She is not afraid to deal with any drama or negativity head on and no one is bigger than the project, including herself.

Caitlin is a firm believer that artists should not have to bide their time and pay their dues on the arts circuit. “Office Sessions is a platform for artists to shine. If you have the talent then why wait, show your work now”, she says.

As we talk, an energetic little boy runs into the room. He is Caitlin’s son Jem soon to turn eight, who has some work in the show. He gives me a firm handshake, and then zooms off upstairs at the speed of light.
Caitlin continues: “This is an opportunity for artists not to have to deal with dealers, galleries or collectors – nobody has to sing for their supper – but it is a chance to collaborate and network”.
On the other hand, there is an expectation for the participants to be pro-active with promotion, getting the show’s information out to the public.

We chat about the show not having a “snob factor”, no fancy name for this art show. This I can see is the real spirit of Caitlin, a straight talking arts person, who likes to break the rules and take calculated arty risks.

Putting on a show in a condemned building has its challenges. The lights fused just before the private view among other hiccups. Instead of going off to get changed into her glamorous opening night clothes, Catlin just got on with the evening in her art-hanging day wear, I can tell you it was a brilliant, buzzy opening party.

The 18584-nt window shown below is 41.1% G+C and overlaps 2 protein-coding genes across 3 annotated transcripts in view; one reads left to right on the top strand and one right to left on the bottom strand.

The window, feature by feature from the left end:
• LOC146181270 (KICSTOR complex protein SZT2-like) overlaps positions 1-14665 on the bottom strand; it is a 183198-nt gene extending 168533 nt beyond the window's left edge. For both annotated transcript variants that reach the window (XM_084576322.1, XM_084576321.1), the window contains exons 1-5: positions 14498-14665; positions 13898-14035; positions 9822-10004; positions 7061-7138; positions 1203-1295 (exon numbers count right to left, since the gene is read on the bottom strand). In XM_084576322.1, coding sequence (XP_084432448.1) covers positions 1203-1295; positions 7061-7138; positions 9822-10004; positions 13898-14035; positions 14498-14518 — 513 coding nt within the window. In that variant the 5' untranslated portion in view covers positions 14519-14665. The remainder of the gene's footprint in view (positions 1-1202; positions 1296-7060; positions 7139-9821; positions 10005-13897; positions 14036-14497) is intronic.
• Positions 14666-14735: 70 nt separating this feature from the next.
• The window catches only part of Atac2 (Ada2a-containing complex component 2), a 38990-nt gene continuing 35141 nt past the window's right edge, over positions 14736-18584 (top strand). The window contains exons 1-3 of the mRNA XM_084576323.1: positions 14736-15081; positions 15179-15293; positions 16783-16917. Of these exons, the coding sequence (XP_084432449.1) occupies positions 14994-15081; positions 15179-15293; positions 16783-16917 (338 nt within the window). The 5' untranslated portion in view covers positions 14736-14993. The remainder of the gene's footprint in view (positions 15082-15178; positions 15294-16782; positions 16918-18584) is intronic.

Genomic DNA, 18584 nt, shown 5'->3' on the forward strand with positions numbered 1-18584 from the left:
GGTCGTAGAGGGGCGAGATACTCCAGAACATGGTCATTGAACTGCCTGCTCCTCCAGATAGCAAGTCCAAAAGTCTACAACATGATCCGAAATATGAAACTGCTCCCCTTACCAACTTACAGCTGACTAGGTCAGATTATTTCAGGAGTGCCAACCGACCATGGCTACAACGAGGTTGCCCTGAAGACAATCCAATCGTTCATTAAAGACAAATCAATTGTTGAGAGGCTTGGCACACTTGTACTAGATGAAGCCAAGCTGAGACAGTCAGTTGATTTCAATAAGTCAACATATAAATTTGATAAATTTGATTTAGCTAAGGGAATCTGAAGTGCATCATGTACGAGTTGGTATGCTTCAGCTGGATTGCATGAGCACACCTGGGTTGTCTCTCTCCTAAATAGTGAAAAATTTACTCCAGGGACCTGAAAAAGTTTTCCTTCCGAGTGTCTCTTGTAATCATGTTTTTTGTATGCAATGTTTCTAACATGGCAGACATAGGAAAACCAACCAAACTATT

Towards the end of my visit to 40 Beak Street I meet the artist and photographer Vanja Karas, who has two rooms dealing with Decay. She quotes Charles Baudelaire “progress, this great heresy of decay,” in her installation ‘Who killed the Golden Goose’ dealing with building developments. Another installation, ‘The Garden of Decay’ features dead flowers. Making me wonder what the wreckers would make of them, coming across them without warning in the deserted building when demolition day comes.

photo 3
The flowers installation : ‘The Garden of Decay’ installation by Vanja Karas

photo 1
‘Who Killed the Goose’ sculpture installation by Vanja Karas

Another work, a giant yellow pencil painted on a pillar by Mario Varas Sanchez, is a response to the lines of the building, simple and immediate. For me it points to the arty heart of what Office Sessions is all about.

Mario Varas Sanchez ” giant pencil”

Caitlin has a busy year ahead. There’s the ongoing Office Sessions enterprise, sourcing art and commissioning new works for private clients and collaborating on other projects.
Next will be Art Youth London in October. And I look forward to following Catlin’s arts adventures down the line.

Her parting words to me are “watch this space”. I certainly will.

I get a coming down of the Berlin Wall feeling as much of the graffiti left by former occupants of 40 Beak St is taken as souvenirs. The exhibition closed on 6thAugust, the artworks removed or if impossible to pack up, left behind. Fear, not I will be reporting back on what happens to the site-specific art and what type of building 40 Beak Streetmorphs into in Soho’s ever changing landscape.


Words: Michael Barnett